In coronavirus fight, workers in ski masks are holding L.A.’s social safety net together
They were looking for a man named Wayne who was old and frail and probably hadn’t eaten in a while, putting him in the most vulnerable category for contracting the novel coronavirus.
Homeless outreach workers Christian Riehl and John Cudal had last seen Wayne in his dilapidated RV, which was parked at 135th Street and Broadway in unincorporated Willowbrook.
Riehl had a motel voucher for Wayne and hoped he could persuade him to surrender his RV and go indoors. But when they got to the corner, his RV wasn’t there.
Across the street was another RV, and a disheveled man named Louie answered the door.
“We’ve been sent by L.A. County to make sure that everybody over 65 has a place to stay,” Cudal told him.
With the number of coronavirus cases expected to surge in the coming weeks, Riehl and Cudal were doing some things differently. They wore face coverings — a ski mask for Riehl and neck gaiter for Cudal. They spritzed their clothes and shoes with alcohol after each conversation with a homeless person, and searched out seniors and others who are medically fragile.
But their mission had not really changed. As outreach workers for St. Joseph Center, Cudal and Riehl exclusively work with homeless people who live in vehicles, so they continued to introduce themselves to the hundreds of RV dwellers in South Los Angeles and help them get services and housing.
While occupied RVs have become a common sight around the county, this stretch of Broadway, where the street is wide and the overnight parking prohibition is not being enforced, has become a linear RV village.
Riehl and Cudal monitor the more than 200 vehicles parked there. Some are mobile; many are broken down. Some look decent; others are patched with cardboard or tarps. A few are owned by people who choose to live on the cheap. Most belong to people who have been beaten down by life, including squatters and tenants in an RV rental black market.
The Vehicle Homeless Outreach Program, funded by Supervisor Mark Ridley-Thomas’ discretionary account, was founded in 2014 to deal with the problem. The current number of RVs and cars is down from the more than 300 when the program began, Riehl said. Those who get housing can keep their vehicles if there is parking available and if the vehicles are still operational. The program pays to tow and dismantle the cars and RVs that no longer run, so they don’t remain on the streets.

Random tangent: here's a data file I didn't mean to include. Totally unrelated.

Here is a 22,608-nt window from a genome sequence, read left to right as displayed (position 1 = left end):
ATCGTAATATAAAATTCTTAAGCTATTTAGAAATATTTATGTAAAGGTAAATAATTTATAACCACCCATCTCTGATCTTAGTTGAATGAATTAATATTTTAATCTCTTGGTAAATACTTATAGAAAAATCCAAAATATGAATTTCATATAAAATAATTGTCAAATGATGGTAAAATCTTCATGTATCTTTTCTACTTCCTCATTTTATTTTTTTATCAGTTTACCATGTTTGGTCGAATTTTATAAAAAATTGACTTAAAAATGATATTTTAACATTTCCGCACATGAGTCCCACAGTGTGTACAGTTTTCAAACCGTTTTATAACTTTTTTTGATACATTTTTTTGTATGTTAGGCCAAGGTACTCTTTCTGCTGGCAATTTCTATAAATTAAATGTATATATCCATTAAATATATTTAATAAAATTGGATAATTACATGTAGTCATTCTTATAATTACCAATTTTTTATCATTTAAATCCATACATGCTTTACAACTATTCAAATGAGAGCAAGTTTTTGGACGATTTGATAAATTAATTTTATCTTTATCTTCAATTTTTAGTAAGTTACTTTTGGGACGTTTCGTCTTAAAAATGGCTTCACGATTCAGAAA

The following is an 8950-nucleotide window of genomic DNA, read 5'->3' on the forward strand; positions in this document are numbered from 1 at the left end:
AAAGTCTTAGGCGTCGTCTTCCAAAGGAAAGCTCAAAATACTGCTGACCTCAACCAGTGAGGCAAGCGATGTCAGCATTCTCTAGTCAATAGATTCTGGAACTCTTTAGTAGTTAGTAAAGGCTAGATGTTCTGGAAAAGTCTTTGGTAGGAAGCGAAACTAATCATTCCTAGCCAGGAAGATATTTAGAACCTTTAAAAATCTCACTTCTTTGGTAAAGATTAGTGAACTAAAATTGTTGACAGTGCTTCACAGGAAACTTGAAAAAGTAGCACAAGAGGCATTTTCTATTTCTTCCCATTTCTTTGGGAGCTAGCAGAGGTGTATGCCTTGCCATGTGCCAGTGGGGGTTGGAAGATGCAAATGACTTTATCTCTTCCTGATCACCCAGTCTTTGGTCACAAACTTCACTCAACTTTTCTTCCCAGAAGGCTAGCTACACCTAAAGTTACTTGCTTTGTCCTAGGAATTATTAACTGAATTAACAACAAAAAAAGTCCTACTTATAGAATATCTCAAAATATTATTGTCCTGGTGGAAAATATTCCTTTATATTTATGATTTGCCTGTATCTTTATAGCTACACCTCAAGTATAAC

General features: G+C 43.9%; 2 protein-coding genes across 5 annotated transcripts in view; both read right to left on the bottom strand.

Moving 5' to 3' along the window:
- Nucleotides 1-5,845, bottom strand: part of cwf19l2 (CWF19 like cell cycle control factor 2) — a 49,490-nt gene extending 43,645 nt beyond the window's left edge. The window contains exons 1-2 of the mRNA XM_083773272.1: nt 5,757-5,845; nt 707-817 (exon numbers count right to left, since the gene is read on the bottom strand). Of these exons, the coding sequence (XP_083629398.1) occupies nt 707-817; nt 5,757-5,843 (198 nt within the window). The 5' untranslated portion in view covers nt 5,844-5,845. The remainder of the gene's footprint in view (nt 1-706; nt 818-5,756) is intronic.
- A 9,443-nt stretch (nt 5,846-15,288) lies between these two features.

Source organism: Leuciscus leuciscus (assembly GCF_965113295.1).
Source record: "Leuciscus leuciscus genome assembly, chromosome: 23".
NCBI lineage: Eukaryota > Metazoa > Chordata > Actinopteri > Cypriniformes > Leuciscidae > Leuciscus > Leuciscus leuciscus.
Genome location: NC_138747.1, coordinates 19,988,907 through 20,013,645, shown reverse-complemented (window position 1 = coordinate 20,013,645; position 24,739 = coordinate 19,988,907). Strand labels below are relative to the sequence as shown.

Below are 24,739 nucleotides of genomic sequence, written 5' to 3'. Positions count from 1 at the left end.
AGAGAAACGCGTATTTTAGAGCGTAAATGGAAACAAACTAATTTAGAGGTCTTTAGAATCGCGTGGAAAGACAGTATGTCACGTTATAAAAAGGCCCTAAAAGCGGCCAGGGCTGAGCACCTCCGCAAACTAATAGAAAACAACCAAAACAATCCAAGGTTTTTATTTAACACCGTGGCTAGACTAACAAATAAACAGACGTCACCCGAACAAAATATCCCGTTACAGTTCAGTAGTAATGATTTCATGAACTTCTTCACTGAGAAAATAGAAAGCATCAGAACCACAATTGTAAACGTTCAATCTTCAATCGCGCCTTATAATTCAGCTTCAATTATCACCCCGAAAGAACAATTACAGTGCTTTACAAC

The path to success is seldom direct, and for every step forward there is often a step back. Of the 129 people who have qualified for housing, 79 have moved in, four of them this year, according to reports filed with the L.A. County Board of Supervisors.
Louie was new to the neighborhood, he told Riehl and Cudal. He said he had been living in his RV in Lomita for five years until he was asked to move along.
“At least I had a place to be,” he said. “Now they don’t want me.”
Louie was ambivalent about getting services.
“I just want to make sure you’re good and take care of yourself,” Cudal told him. “If you’ve got that, you got it.”
Riehl and Cudal moved to opposite sides of the street. Cudal, working his way through a thicket of dated electronics, vehicle parts and broken appliances, asked at each door if anyone inside was 65 or older, or ill.
It’s outreach workers who serve as the eyes and ears on the streets, a role that has become even more important as local and state officials have ordered social distancing to slow the pandemic. These workers play the crucial role of connecting homeless people with a rapidly growing list of services and resources, including emergency shelters, hotel and motel rooms, and quarantine facilities.
If Cudal, for example, did come across someone living in an RV with flu-like symptoms, a possible sign of COVID-19, he would have to arrange for a medical team to take that person to one of the quarantine facilities being hastily set up across L.A. County.
Homeless people who are at high risk for the virus but aren’t exhibiting any symptoms go to motels or shelters, and it’s outreach workers who must call an Uber or a cab to get them there.
Riehl hoped to do that for Wayne, now that he had found him. Riehl made a call, trying to first line up some food, but the cupboards were bare of donations.
“Not even Top Ramen?” Riehl asked in frustration.
He knew where he could scrounge up some food. He said he’d return with it later and try to get Wayne into a motel.
But an emergency suddenly needed the outreach workers’ attention. A sheriff’s deputy had tipped them off about a grandmother, three daughters and two granddaughters who were living in an RV a few miles away on Bandera Street without plumbing or electricity.
Interviewing the women, Riehl and Cudal determined that neither the grandmother or mother was 65 or older, nor did either have a high-risk health condition.
That ruled out Riehl’s first option of moving the family into one of the quarantine trailers at Dockweiler State Beach. Instead, he tried to line up a motel — not a cinch for a family of six.
At the end of the day, Riehl and Cudal had mixed success in their efforts to help those whom they had found.
Wayne took the food but declined the voucher for the motel. An older couple who were in line to get an apartment had a motel room waiting to tide them over but hadn’t checked in yet. And, after securing the help of a housing specialist, the family of six moved into a motel.
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